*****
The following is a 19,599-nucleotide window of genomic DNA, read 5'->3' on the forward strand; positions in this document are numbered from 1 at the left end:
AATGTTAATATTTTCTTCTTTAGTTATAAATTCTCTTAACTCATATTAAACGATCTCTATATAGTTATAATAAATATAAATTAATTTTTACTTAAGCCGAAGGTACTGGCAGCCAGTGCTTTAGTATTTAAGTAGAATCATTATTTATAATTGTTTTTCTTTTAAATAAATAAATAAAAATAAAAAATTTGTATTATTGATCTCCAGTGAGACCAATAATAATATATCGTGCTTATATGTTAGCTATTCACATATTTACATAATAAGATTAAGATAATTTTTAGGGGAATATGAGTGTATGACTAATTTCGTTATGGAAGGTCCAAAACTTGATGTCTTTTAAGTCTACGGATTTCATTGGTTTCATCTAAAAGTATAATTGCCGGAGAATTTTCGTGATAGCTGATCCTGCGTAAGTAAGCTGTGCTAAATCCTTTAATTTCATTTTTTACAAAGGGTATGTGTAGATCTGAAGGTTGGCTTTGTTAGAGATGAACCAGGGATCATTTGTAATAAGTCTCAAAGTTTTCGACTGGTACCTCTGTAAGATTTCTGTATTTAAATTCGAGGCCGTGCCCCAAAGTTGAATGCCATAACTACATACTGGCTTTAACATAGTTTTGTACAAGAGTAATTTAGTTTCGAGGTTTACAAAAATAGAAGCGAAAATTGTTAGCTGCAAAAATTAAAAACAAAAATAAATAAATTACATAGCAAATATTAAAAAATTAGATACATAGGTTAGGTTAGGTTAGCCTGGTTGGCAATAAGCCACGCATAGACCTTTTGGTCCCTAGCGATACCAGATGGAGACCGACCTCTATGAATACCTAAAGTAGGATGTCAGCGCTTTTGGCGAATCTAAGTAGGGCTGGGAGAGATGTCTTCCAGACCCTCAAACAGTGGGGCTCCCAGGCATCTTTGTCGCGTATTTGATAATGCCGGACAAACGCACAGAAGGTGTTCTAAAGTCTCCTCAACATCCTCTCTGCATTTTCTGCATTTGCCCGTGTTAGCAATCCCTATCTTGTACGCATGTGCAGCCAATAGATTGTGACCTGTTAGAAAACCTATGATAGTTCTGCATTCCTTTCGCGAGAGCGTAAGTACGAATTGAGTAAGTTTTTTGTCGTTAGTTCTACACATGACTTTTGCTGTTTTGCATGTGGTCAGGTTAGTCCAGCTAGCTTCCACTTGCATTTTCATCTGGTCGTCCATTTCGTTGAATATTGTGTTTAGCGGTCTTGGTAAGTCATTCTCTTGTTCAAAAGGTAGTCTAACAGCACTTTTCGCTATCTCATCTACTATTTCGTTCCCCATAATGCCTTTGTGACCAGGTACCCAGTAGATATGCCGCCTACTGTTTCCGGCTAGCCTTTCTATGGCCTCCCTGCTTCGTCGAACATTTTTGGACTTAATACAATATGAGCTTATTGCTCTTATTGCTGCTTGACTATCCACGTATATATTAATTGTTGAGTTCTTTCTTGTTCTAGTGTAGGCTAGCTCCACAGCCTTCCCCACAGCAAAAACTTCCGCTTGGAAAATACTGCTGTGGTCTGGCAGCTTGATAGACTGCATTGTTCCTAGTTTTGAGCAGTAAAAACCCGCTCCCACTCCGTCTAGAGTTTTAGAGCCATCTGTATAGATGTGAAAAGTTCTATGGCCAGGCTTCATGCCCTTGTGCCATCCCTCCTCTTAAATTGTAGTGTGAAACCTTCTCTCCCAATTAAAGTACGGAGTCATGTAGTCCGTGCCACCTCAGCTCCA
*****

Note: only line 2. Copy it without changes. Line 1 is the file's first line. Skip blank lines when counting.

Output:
AATGTTAATATTTTCTTCTTTAGTTATAAATTCTCTTAACTCATATTAAACGATCTCTATATAGTTATAATAAATATAAATTAATTTTTACTTAAGCCGAAGGTACTGGCAGCCAGTGCTTTAGTATTTAAGTAGAATCATTATTTATAATTGTTTTTCTTTTAAATAAATAAATAAAAATAAAAAATTTGTATTATTGATCTCCAGTGAGACCAATAATAATATATCGTGCTTATATGTTAGCTATTCACATATTTACATAATAAGATTAAGATAATTTTTAGGGGAATATGAGTGTATGACTAATTTCGTTATGGAAGGTCCAAAACTTGATGTCTTTTAAGTCTACGGATTTCATTGGTTTCATCTAAAAGTATAATTGCCGGAGAATTTTCGTGATAGCTGATCCTGCGTAAGTAAGCTGTGCTAAATCCTTTAATTTCATTTTTTACAAAGGGTATGTGTAGATCTGAAGGTTGGCTTTGTTAGAGATGAACCAGGGATCATTTGTAATAAGTCTCAAAGTTTTCGACTGGTACCTCTGTAAGATTTCTGTATTTAAATTCGAGGCCGTGCCCCAAAGTTGAATGCCATAACTACATACTGGCTTTAACATAGTTTTGTACAAGAGTAATTTAGTTTCGAGGTTTACAAAAATAGAAGCGAAAATTGTTAGCTGCAAAAATTAAAAACAAAAATAAATAAATTACATAGCAAATATTAAAAAATTAGATACATAGGTTAGGTTAGGTTAGCCTGGTTGGCAATAAGCCACGCATAGACCTTTTGGTCCCTAGCGATACCAGATGGAGACCGACCTCTATGAATACCTAAAGTAGGATGTCAGCGCTTTTGGCGAATCTAAGTAGGGCTGGGAGAGATGTCTTCCAGACCCTCAAACAGTGGGGCTCCCAGGCATCTTTGTCGCGTATTTGATAATGCCGGACAAACGCACAGAAGGTGTTCTAAAGTCTCCTCAACATCCTCTCTGCATTTTCTGCATTTGCCCGTGTTAGCAATCCCTATCTTGTACGCATGTGCAGCCAATAGATTGTGACCTGTTAGAAAACCTATGATAGTTCTGCATTCCTTTCGCGAGAGCGTAAGTACGAATTGAGTAAGTTTTTTGTCGTTAGTTCTACACATGACTTTTGCTGTTTTGCATGTGGTCAGGTTAGTCCAGCTAGCTTCCACTTGCATTTTCATCTGGTCGTCCATTTCGTTGAATATTGTGTTTAGCGGTCTTGGTAAGTCATTCTCTTGTTCAAAAGGTAGTCTAACAGCACTTTTCGCTATCTCATCTACTATTTCGTTCCCCATAATGCCTTTGTGACCAGGTACCCAGTAGATATGCCGCCTACTGTTTCCGGCTAGCCTTTCTATGGCCTCCCTGCTTCGTCGAACATTTTTGGACTTAATACAATATGAGCTTATTGCTCTTATTGCTGCTTGACTATCCACGTATATATTAATTGTTGAGTTCTTTCTTGTTCTAGTGTAGGCTAGCTCCACAGCCTTCCCCACAGCAAAAACTTCCGCTTGGAAAATACTGCTGTGGTCTGGCAGCTTGATAGACTGCATTGTTCCTAGTTTTGAGCAGTAAAAACCCGCTCCCACTCCGTCTAGAGTTTTAGAGCCATCTGTATAGATGTGAAAAGTTCTATGGCCAGGCTTCATGCCCTTGTGCCATCCCTCCTCTTAAATTGTAGTGTGAAACCTTCTCTCCCAATTAAAGTACGGAGTCATGTAGTCCGTGCCACCTCAGCTCCA